Personification and Penance’
Personification has been considered a derivative both within L scholarship and by modern theories of allegory. Personification was actually at the heart of L’s poetic practice, enabling him to negotiate between allegorical and mimetic modes of narrative, whose combination scholars have long recognized as a particularly distinctive feature of PPl. As the tour de force that is the portrait of Glutton in B.5 demonstrates, L was intensely interested in the convergence between personification and penance. What he saw in this convergence was a mutual interest in semiotic instability. From a doctrinal perspective this instability is the product of the infinite and incessant superabundance of Christ’s forgiveness. From a poetic perspective personification’s irreducibly double commitment to allegoresis and mimesis makes it one of allegory’s central discursive resources, and severely complicates Coleridgean views of allegory as a period marker of the Middle Ages. The portrait of Glutton, allegorical and mimetic throughout, is a specifically penitential instance of the Liar’s Paradox, an important concept both in medieval philosophy and Lacanian psychoanalysis, which can be found previously personified in Jean de Meun’s Faus Semblant and Chaucer’s Pardoner. (LS)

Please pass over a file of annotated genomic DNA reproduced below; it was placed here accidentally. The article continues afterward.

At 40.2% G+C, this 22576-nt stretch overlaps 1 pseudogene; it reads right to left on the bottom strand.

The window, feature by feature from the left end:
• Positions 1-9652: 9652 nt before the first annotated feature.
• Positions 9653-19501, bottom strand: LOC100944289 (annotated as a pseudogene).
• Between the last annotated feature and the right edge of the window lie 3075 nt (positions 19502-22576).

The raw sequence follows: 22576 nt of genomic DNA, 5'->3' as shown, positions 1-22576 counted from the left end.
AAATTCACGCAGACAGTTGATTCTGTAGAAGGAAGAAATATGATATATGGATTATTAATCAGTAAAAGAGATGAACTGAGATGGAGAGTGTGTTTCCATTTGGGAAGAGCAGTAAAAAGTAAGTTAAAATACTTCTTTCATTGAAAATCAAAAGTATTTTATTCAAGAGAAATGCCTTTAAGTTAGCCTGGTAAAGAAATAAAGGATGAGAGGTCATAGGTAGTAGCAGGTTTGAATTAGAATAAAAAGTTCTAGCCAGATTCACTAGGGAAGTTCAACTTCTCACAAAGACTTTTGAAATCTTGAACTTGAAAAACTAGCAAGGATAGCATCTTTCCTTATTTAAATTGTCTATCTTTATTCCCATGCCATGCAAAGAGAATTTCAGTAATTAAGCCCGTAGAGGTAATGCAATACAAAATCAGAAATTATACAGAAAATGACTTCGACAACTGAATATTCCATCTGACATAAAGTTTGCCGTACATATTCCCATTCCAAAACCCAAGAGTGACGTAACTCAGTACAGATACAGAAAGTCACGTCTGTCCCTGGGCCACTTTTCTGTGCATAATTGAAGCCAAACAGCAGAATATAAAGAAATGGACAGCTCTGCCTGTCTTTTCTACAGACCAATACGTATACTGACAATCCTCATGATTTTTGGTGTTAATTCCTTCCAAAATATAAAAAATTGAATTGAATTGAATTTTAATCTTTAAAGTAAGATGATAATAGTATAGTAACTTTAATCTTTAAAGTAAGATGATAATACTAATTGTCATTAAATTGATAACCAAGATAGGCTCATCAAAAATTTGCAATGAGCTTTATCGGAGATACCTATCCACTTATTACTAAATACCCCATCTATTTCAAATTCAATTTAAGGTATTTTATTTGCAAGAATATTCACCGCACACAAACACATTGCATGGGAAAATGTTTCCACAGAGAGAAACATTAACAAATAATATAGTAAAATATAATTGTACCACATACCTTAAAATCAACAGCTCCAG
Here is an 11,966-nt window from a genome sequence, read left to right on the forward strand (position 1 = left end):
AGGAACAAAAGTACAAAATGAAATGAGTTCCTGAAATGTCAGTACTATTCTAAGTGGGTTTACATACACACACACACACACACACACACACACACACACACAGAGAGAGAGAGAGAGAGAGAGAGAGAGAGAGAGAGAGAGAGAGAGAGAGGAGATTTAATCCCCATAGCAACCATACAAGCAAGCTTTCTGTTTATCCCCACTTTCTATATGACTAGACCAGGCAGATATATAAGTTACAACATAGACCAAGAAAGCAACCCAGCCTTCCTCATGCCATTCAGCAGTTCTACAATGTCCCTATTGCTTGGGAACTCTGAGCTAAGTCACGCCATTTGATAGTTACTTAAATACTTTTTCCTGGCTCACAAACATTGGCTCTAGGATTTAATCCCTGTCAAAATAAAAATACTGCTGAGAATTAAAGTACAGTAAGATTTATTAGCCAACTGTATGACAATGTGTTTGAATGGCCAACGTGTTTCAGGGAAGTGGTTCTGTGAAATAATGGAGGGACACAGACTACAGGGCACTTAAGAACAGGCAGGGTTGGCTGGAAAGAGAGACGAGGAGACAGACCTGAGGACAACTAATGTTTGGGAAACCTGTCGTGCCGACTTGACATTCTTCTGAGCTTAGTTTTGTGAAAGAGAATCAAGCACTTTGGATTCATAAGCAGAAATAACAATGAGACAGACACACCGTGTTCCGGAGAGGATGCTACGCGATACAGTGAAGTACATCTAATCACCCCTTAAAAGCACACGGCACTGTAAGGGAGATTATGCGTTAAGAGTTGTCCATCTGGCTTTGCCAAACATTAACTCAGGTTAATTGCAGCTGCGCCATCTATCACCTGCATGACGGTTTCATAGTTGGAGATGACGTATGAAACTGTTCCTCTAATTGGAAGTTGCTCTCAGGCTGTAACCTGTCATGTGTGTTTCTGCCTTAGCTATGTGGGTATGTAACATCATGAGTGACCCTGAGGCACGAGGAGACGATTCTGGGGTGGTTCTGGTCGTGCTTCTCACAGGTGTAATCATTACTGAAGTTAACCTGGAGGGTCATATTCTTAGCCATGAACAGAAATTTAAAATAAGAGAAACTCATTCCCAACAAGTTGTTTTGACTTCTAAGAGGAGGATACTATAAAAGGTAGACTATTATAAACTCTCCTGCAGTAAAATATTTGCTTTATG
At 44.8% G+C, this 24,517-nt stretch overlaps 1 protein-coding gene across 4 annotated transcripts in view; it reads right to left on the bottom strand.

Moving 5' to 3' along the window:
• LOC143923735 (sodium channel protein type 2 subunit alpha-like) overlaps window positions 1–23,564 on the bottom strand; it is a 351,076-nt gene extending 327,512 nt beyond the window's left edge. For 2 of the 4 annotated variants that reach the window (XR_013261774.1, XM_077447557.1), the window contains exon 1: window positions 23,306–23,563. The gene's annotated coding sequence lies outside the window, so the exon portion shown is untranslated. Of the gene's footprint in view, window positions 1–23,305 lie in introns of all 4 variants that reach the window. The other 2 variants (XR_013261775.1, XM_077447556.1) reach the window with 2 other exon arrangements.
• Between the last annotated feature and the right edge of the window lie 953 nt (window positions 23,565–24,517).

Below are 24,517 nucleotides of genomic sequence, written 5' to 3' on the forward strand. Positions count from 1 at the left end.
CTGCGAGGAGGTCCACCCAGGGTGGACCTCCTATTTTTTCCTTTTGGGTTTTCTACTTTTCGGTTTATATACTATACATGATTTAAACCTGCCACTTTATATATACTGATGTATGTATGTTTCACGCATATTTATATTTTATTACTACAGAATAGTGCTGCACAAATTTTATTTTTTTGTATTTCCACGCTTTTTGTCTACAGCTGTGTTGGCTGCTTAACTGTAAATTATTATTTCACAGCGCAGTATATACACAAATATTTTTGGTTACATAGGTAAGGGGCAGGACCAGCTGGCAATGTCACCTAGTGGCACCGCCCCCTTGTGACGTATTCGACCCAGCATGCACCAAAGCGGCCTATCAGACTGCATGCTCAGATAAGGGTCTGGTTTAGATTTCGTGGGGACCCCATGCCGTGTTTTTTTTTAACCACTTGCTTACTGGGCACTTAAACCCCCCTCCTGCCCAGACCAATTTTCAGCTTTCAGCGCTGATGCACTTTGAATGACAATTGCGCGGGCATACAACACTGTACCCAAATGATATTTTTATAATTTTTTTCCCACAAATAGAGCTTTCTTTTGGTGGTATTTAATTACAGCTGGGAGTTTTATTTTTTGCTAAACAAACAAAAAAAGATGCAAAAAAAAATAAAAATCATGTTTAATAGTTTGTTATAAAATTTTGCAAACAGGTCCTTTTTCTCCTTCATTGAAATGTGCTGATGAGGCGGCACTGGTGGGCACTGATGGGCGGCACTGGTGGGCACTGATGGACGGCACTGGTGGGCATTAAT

YLS, 21 (2007), 1–29.